The Police Code, specifically Chapter 10, provides a delineation of the mason’s role under several provisions.
These provisions extend the mason’s definition to include individuals engaged in constructing stone or brick buildings, including walls and other structures using mortar. Indeed, according to the Police Code, the scope of a mason’s work also encompasses the construction of cisterns, privies, sinks, cesspools or conduits for unwholesome water or sewage matter.
Masons’ licences are granted by the director of Public Works upon successful completion of a comprehensive theoretical and practical examination.
One significant provision within the Police Code empowers the Court of Magistrates to take action against masons found to have caused harm to individuals or property due to unskillfulness, imprudence or carelessness in the execution of their trade. The court could prohibit the erring mason from practising their craft for a specified period and revoke their licence.
Prior to 2018, the construction industry operated under the jurisdiction of Legal Notice 96 of 1968, which stipulated that all building projects, alterations or demolitions must be carried out under the vigilant supervision of a licensed mason.
Under the erstwhile legal framework, masons held significant authority and responsibility in the construction process. Their purview included overseeing crucial tasks such as skilful arch construction, artful roofing in stone or reinforced concrete, precise assembly or alteration of scaffolding, expert craftsmanship in staircases, adept positioning of joists, undertaking excavation work necessitating shoring and proficient erection or installation of lifting appliances.
Still, Legal Notice 96 of 1968 mandated all construction sites to be under “general supervision” of a licensed mason. Now, the notion of general supervision remains ambiguously defined, consistently igniting scholarly discussions and inquiries regarding its precise implications.
Meanwhile, insofar as masons are concerned, the latest Construction Industry Licensing Regulations, 2023 (LN 166 of 2023) have brought about a significant change in the assignment of excavation projects.
Previously under the purview of licensed masons, excavation projects are now entrusted to individuals who hold a Level 4 certification as an excavation plants supervisor.
This certification is granted in accordance with the National Occupational Standards, ensuring a more specialised and qualified workforce in the field of excavation.
Alternatively, individuals can demonstrate a minimum of three years of proficiency in excavation and piling tasks, supported by references from at least two relevant projects.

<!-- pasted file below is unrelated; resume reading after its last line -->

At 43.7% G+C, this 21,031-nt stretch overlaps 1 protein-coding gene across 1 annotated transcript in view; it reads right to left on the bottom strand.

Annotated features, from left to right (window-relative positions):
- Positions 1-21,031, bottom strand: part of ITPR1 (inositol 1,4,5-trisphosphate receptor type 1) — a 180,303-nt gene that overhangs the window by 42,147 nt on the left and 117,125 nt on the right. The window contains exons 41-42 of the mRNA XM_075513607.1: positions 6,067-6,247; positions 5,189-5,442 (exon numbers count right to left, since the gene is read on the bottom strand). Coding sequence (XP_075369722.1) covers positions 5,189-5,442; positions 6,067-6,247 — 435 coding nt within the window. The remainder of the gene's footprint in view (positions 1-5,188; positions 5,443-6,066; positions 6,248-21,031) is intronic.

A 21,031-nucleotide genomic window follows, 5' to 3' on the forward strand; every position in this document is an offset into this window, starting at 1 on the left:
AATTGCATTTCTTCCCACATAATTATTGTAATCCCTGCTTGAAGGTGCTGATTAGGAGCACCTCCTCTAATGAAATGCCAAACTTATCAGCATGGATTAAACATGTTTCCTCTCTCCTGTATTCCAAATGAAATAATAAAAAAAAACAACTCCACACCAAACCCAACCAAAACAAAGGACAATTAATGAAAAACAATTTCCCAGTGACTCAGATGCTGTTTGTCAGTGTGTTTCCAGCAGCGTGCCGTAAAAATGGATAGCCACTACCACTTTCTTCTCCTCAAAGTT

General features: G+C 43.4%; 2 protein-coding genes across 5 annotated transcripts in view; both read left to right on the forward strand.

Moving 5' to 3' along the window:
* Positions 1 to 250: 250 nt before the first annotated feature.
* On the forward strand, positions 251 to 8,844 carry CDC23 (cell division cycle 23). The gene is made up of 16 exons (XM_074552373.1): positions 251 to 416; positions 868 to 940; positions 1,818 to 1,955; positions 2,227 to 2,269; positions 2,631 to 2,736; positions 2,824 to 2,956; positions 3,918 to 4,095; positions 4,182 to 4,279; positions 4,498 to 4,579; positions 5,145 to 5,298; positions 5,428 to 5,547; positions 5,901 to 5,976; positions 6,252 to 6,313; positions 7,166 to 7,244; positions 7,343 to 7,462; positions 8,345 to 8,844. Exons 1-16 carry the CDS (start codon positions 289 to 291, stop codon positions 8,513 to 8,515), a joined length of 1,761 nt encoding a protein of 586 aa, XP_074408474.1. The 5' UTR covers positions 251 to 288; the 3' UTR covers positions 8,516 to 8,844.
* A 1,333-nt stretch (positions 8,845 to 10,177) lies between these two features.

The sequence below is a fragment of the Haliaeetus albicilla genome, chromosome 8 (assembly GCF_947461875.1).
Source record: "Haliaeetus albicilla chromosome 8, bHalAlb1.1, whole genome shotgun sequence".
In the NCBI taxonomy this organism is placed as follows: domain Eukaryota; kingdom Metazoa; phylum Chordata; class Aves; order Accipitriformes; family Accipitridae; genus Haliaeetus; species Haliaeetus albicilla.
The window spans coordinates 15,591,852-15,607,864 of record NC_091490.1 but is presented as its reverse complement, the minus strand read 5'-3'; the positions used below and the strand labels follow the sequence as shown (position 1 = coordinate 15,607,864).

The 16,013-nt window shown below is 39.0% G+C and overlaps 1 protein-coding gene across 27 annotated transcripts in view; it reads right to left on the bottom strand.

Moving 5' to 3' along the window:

This revamped approach is evidently aimed to ensure that only qualified and experienced individuals are entrusted with such critical tasks, excluding masons who may lack specialisation in these specific areas.
It is widely recognised that licensed masons do not possess the required training to oversee steel frame structures- Robert Musumeci
Regarding the recent advancements brought forth by LN 166 of 2023, I firmly believe that a tailored approach is essential to uphold the safety and precision of steel frame construction projects. Just as we have seen with excavation, piling works and demolition, a specialised strategy is necessary.
It is widely recognised that licensed masons do not possess the required training to oversee steel frame structures, given their reliance on intricate and complex connections. Therefore, I advise that these regulations explicitly identify a competent person responsible for providing supervision in this area, distinct from licensed masons, to ensure that the right expertise is applied to such critical projects.
Yet, regarding licensed masons, there is a consensus that they should indeed be the ones responsible for supervising building works involving blockwork. However, I share the discomfort surrounding the notion of “masons providing general supervision”.
It is essential that the law clarifies their role, emphasising the necessity for licensed masons to be present at all times to oversee the blockwork construction and, possibly, take over some of the responsibilities of the site manager, as outlined in Legal Notice 340 of 2022, a role that clients often take without fully comprehending its technical and legal implications.
Furthermore, it is imperative for the law not only to require licensed masons to provide constant supervision but also to designate them, and no one else, as the primary recipients of structural drawings from the architect.
This would ensure that the licensed masons are equipped with the necessary information and understanding to effectively oversee the construction process and facilitate seamless communication with other workers on the site.
In turn, the mason must ensure that, in cases of uncertainty, he must stop the works and communicate promptly with the perit supplying the drawings.
The essential point here is that masons should not merely lend their name to initiate works on site, leaving periti to communicate with whoever happens to be present, and hope for the best.
Robert Musumeci is an architect and lawyer holding a PhD in planning law.